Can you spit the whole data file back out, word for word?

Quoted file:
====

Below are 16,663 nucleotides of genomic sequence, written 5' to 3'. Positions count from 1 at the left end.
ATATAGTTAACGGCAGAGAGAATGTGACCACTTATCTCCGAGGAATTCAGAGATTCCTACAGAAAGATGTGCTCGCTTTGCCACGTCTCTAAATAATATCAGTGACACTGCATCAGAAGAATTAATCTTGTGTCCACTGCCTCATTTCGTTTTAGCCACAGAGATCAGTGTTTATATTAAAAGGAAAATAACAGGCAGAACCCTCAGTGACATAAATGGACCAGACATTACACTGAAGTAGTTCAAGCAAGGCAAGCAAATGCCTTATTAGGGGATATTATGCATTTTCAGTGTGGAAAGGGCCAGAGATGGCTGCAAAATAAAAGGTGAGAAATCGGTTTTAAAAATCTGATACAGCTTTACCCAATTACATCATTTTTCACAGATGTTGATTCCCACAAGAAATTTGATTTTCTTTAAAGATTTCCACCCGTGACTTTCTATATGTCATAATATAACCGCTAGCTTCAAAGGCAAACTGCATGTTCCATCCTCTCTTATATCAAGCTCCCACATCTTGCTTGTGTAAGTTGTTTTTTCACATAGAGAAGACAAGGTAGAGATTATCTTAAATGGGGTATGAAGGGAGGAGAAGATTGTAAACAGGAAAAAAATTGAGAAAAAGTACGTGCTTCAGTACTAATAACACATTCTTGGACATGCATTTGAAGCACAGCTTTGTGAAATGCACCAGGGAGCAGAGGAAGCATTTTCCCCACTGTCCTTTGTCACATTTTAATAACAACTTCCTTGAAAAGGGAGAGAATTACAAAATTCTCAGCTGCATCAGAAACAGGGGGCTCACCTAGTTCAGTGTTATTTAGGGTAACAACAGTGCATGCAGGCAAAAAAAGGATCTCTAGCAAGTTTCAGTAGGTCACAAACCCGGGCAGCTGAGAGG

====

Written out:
Below are 16,663 nucleotides of genomic sequence, written 5' to 3'. Positions count from 1 at the left end.
ATATAGTTAACGGCAGAGAGAATGTGACCACTTATCTCCGAGGAATTCAGAGATTCCTACAGAAAGATGTGCTCGCTTTGCCACGTCTCTAAATAATATCAGTGACACTGCATCAGAAGAATTAATCTTGTGTCCACTGCCTCATTTCGTTTTAGCCACAGAGATCAGTGTTTATATTAAAAGGAAAATAACAGGCAGAACCCTCAGTGACATAAATGGACCAGACATTACACTGAAGTAGTTCAAGCAAGGCAAGCAAATGCCTTATTAGGGGATATTATGCATTTTCAGTGTGGAAAGGGCCAGAGATGGCTGCAAAATAAAAGGTGAGAAATCGGTTTTAAAAATCTGATACAGCTTTACCCAATTACATCATTTTTCACAGATGTTGATTCCCACAAGAAATTTGATTTTCTTTAAAGATTTCCACCCGTGACTTTCTATATGTCATAATATAACCGCTAGCTTCAAAGGCAAACTGCATGTTCCATCCTCTCTTATATCAAGCTCCCACATCTTGCTTGTGTAAGTTGTTTTTTCACATAGAGAAGACAAGGTAGAGATTATCTTAAATGGGGTATGAAGGGAGGAGAAGATTGTAAACAGGAAAAAAATTGAGAAAAAGTACGTGCTTCAGTACTAATAACACATTCTTGGACATGCATTTGAAGCACAGCTTTGTGAAATGCACCAGGGAGCAGAGGAAGCATTTTCCCCACTGTCCTTTGTCACATTTTAATAACAACTTCCTTGAAAAGGGAGAGAATTACAAAATTCTCAGCTGCATCAGAAACAGGGGGCTCACCTAGTTCAGTGTTATTTAGGGTAACAACAGTGCATGCAGGCAAAAAAAGGATCTCTAGCAAGTTTCAGTAGGTCACAAACCCGGGCAGCTGAGAGG